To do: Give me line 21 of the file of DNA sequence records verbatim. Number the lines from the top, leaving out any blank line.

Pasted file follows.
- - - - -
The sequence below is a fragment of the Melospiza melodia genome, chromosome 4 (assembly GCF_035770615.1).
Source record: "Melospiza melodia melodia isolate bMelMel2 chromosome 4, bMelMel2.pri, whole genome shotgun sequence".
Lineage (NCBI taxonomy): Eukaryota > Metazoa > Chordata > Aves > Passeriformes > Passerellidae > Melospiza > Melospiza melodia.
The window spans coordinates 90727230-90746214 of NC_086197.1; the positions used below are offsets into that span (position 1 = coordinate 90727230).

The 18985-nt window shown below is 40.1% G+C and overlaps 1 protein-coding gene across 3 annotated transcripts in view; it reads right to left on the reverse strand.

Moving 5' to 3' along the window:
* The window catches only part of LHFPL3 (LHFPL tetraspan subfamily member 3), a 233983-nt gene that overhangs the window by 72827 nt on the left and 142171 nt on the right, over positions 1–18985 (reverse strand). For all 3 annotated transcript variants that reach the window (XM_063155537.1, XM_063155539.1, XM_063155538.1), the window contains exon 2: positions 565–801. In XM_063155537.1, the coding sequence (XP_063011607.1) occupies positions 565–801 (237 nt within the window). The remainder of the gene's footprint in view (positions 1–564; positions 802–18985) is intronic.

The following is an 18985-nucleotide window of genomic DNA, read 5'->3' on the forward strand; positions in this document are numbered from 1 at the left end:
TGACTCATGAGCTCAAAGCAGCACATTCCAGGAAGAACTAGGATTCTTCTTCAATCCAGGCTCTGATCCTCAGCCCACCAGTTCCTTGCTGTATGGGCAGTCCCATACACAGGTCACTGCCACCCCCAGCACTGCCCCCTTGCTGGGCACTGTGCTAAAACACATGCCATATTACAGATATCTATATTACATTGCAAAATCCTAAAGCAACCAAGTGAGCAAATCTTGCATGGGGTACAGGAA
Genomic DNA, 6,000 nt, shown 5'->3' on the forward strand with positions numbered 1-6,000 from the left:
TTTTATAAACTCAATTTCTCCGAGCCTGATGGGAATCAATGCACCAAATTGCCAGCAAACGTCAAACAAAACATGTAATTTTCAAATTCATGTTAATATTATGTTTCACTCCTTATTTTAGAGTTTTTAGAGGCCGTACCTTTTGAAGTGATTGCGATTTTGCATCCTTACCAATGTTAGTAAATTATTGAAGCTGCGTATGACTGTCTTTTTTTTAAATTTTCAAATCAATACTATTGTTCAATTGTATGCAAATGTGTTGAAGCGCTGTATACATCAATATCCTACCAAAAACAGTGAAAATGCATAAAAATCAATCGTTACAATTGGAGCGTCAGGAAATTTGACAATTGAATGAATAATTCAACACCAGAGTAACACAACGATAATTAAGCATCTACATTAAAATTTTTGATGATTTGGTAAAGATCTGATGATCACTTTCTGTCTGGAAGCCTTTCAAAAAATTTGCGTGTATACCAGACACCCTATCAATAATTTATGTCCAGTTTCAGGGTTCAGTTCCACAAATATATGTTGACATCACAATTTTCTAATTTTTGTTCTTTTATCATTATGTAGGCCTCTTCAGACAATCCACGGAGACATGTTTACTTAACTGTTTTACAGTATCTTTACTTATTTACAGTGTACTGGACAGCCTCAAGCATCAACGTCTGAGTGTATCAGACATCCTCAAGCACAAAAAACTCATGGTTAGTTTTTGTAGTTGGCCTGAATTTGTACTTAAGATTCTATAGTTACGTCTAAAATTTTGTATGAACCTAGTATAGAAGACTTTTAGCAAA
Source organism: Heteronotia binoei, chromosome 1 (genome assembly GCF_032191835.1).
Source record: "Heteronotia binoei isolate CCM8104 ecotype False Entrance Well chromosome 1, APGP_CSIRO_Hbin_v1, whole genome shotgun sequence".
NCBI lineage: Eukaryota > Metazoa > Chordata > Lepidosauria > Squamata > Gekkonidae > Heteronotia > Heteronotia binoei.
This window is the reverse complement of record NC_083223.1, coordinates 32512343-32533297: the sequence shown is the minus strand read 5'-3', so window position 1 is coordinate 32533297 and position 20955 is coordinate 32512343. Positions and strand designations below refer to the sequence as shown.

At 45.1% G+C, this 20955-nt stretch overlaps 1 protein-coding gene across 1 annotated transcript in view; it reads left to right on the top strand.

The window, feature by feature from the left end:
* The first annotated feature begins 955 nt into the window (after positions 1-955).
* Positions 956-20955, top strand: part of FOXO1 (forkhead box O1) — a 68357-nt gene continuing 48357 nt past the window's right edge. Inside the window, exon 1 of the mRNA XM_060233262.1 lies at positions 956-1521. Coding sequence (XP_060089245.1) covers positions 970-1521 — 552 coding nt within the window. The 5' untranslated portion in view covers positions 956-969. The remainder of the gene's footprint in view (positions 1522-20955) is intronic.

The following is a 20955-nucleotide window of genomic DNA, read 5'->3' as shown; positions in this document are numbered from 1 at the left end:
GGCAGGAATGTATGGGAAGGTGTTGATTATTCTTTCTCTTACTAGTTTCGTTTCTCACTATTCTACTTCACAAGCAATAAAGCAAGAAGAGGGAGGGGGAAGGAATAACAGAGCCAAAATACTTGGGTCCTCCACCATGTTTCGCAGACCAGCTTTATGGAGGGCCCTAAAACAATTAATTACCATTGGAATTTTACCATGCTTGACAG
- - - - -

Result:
GGCAGGAATGTATGGGAAGGTGTTGATTATTCTTTCTCTTACTAGTTTCGTTTCTCACTATTCTACTTCACAAGCAATAAAGCAAGAAGAGGGAGGGGGAAGGAATAACAGAGCCAAAATACTTGGGTCCTCCACCATGTTTCGCAGACCAGCTTTATGGAGGGCCCTAAAACAATTAATTACCATTGGAATTTTACCATGCTTGACAG